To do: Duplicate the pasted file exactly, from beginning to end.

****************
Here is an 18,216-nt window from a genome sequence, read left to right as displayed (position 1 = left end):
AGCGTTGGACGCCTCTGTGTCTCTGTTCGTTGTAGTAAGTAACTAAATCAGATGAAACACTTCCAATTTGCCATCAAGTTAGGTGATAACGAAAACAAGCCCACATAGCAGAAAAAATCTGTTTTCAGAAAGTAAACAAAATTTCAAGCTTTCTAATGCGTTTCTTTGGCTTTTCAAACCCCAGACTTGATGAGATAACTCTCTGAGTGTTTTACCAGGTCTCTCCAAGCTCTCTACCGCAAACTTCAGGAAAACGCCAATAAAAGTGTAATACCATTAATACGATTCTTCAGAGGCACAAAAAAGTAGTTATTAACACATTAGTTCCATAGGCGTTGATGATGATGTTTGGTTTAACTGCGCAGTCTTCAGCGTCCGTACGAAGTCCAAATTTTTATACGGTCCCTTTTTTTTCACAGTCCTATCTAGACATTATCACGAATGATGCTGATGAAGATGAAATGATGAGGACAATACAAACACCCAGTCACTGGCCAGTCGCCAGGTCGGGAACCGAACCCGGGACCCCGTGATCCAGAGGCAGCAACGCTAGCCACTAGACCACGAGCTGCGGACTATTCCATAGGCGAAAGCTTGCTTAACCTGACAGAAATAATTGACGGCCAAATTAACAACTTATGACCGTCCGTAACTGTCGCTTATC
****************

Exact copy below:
Here is an 18,216-nt window from a genome sequence, read left to right as displayed (position 1 = left end):
AGCGTTGGACGCCTCTGTGTCTCTGTTCGTTGTAGTAAGTAACTAAATCAGATGAAACACTTCCAATTTGCCATCAAGTTAGGTGATAACGAAAACAAGCCCACATAGCAGAAAAAATCTGTTTTCAGAAAGTAAACAAAATTTCAAGCTTTCTAATGCGTTTCTTTGGCTTTTCAAACCCCAGACTTGATGAGATAACTCTCTGAGTGTTTTACCAGGTCTCTCCAAGCTCTCTACCGCAAACTTCAGGAAAACGCCAATAAAAGTGTAATACCATTAATACGATTCTTCAGAGGCACAAAAAAGTAGTTATTAACACATTAGTTCCATAGGCGTTGATGATGATGTTTGGTTTAACTGCGCAGTCTTCAGCGTCCGTACGAAGTCCAAATTTTTATACGGTCCCTTTTTTTTCACAGTCCTATCTAGACATTATCACGAATGATGCTGATGAAGATGAAATGATGAGGACAATACAAACACCCAGTCACTGGCCAGTCGCCAGGTCGGGAACCGAACCCGGGACCCCGTGATCCAGAGGCAGCAACGCTAGCCACTAGACCACGAGCTGCGGACTATTCCATAGGCGAAAGCTTGCTTAACCTGACAGAAATAATTGACGGCCAAATTAACAACTTATGACCGTCCGTAACTGTCGCTTATC